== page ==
In May, Senator McCain will give a much-anticipated speech on judicial nominations and will speak to the members of the National Rifle Association on May 6 and 16, respectively.
These two speeches are smart moves.
The Supreme Court is the single most-important issue for millions of conservative voters. A candidate’s choice of judges can seal the deal or be a deal-breaker.
And the Second Amendment is a critical issue in this presidential election. Millions of swing voters are solid Second Amendment supporters. When a pro-Second Amendment Republican is up against an anti-gun Democrat, that issue can decide the outcome of a close election. It certainly did in 2000 when President Bush beat Al Gore.
Senators Obama and Clinton have taken a shockingly-radical position on firearms, and with the D.C. gun ban case pending before the Supreme Court, it’s critical for Mr. McCain to reaffirm his support of the Second Amendment to the NRA.
Mr. McCain also is reaching out to swing voters and to those who normally don’t hear from the Republican presidential nominee — he is traveling to areas that don’t often see Republican candidates like New Orleans’ Ninth Ward and Youngstown, Ohio. He has criticized the Bush administration’s ham-handed response to Hurricane Katrina. His outreach to minority voters, acknowledging both the Republican Party’s historical mistakes and his own mistakes, showed humility and a willingness to learn and grow. This is what Americans want to see in a president.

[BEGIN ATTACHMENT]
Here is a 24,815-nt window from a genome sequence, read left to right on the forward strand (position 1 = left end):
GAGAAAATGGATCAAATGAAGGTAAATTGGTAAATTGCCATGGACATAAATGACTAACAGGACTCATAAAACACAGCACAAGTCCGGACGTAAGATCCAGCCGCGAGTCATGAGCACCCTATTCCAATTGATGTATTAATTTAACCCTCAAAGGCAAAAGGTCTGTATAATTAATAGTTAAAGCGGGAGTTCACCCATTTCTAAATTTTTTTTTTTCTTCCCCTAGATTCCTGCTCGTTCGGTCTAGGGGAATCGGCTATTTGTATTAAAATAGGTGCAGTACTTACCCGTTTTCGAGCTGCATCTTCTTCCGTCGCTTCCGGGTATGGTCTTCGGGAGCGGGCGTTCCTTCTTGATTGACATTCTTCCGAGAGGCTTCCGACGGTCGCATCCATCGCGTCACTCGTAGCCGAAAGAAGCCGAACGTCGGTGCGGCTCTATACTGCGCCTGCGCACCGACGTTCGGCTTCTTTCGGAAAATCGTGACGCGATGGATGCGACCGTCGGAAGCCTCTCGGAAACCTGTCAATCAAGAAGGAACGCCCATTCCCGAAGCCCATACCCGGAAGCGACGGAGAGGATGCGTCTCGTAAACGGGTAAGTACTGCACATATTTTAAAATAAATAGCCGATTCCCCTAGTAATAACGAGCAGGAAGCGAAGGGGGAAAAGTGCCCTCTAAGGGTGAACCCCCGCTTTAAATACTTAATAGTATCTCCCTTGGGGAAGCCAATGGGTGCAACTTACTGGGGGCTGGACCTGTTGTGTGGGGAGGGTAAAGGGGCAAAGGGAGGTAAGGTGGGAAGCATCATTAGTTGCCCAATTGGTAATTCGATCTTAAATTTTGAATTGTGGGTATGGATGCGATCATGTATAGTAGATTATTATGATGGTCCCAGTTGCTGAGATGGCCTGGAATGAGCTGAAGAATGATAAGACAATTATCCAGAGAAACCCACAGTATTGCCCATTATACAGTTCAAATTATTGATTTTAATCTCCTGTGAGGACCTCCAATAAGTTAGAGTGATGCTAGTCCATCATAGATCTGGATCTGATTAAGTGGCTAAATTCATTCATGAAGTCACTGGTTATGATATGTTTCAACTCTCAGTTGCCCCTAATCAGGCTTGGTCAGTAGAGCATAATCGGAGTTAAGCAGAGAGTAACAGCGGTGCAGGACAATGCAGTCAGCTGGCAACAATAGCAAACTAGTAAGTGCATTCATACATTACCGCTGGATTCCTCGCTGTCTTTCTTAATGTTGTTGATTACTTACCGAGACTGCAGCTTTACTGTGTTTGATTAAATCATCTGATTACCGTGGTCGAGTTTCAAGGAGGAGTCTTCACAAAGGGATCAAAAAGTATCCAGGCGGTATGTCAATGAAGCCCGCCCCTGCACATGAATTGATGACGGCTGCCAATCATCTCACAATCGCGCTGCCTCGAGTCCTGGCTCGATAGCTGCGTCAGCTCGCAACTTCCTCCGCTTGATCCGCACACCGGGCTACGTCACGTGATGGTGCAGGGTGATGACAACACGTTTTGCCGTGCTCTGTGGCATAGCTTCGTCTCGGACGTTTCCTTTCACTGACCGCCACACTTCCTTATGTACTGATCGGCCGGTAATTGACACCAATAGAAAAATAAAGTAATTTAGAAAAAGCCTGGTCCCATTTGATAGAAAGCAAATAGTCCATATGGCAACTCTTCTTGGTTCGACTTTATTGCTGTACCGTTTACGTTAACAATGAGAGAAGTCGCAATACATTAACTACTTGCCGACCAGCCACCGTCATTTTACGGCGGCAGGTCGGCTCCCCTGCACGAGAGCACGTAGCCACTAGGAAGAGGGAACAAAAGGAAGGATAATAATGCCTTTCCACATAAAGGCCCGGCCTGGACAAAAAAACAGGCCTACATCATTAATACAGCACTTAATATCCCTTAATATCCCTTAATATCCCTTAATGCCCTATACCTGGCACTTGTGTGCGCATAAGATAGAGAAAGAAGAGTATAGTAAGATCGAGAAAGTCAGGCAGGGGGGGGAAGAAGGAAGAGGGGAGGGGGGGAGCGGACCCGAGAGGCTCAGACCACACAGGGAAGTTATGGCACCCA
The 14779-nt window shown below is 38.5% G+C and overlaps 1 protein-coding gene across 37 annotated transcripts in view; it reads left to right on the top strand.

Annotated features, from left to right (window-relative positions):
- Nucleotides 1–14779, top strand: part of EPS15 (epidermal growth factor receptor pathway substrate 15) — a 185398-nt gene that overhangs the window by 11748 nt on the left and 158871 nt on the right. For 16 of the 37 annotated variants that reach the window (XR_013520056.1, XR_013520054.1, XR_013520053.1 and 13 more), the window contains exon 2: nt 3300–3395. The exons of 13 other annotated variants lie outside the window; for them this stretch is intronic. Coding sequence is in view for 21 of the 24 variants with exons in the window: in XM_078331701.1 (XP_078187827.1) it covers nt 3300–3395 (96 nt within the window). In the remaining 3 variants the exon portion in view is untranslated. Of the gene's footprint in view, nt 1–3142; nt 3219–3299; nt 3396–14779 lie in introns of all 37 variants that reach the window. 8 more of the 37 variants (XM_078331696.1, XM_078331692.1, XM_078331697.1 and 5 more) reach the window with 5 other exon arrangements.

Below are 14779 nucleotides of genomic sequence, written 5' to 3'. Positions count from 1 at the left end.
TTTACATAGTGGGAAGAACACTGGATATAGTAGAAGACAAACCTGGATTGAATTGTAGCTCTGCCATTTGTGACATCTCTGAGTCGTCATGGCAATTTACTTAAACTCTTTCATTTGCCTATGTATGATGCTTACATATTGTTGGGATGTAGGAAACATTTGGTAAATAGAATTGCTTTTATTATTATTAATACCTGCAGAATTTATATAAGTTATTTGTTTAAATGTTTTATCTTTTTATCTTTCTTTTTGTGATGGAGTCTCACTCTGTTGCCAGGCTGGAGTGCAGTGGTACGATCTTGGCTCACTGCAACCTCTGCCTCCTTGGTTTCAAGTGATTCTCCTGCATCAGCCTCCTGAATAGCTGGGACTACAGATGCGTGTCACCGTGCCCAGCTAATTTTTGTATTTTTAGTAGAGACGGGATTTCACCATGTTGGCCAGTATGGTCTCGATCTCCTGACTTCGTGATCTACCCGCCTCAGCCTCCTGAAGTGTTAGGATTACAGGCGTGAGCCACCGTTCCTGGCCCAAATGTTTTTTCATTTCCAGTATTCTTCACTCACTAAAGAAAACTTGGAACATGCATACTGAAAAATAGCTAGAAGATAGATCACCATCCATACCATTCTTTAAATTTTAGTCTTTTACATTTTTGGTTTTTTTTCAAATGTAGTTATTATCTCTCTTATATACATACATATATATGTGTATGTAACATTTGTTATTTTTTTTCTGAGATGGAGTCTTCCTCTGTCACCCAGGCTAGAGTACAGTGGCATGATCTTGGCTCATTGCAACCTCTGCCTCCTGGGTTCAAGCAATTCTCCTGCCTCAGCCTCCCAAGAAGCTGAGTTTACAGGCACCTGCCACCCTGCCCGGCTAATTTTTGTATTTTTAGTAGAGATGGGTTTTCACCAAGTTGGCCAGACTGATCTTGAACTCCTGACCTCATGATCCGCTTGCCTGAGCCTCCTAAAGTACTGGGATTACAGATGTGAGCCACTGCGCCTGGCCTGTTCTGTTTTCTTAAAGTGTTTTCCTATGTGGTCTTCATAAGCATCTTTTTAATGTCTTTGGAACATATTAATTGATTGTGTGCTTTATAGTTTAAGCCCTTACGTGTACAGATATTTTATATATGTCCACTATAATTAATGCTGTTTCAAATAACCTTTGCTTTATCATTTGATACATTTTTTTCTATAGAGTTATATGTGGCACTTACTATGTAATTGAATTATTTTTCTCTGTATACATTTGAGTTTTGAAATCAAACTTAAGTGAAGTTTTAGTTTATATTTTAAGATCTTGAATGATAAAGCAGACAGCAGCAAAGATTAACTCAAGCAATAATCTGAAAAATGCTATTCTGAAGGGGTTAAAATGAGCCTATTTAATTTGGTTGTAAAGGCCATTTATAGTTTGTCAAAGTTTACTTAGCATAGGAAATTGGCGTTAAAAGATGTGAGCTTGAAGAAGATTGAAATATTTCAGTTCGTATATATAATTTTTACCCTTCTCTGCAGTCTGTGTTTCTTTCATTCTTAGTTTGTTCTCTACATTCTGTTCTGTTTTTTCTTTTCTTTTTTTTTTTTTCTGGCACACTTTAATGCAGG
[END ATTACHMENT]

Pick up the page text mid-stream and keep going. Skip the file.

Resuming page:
Moderate voters sided with the Democrats by huge numbers in 2006, giving that party both chambers of Congress. Mr. McCain’s continued efforts will win back millions of those voters.
The Arizona senator’s path to victory is eased by the fact that many of the issues facing Americans are priorities to both Republican base voters and swing voters. And core Republican principles such as limited government, personal responsibility, and economic opportunity resonate with many Americans, and deliver results.
An example of this is the cost to our society of family fragmentation — divorce and unwed childbearing. A recent study released last week by the Institute for American Values stated that family fragmentation costs American taxpayers $112 billion per year — a staggering sum. That’s more than one trillion dollars over a decade.
According to the study, divorce hits communities with increased costs for antipoverty and other social welfare programs. And, it also reduces government coffers because it lowers the incomes and tax brackets of those individuals.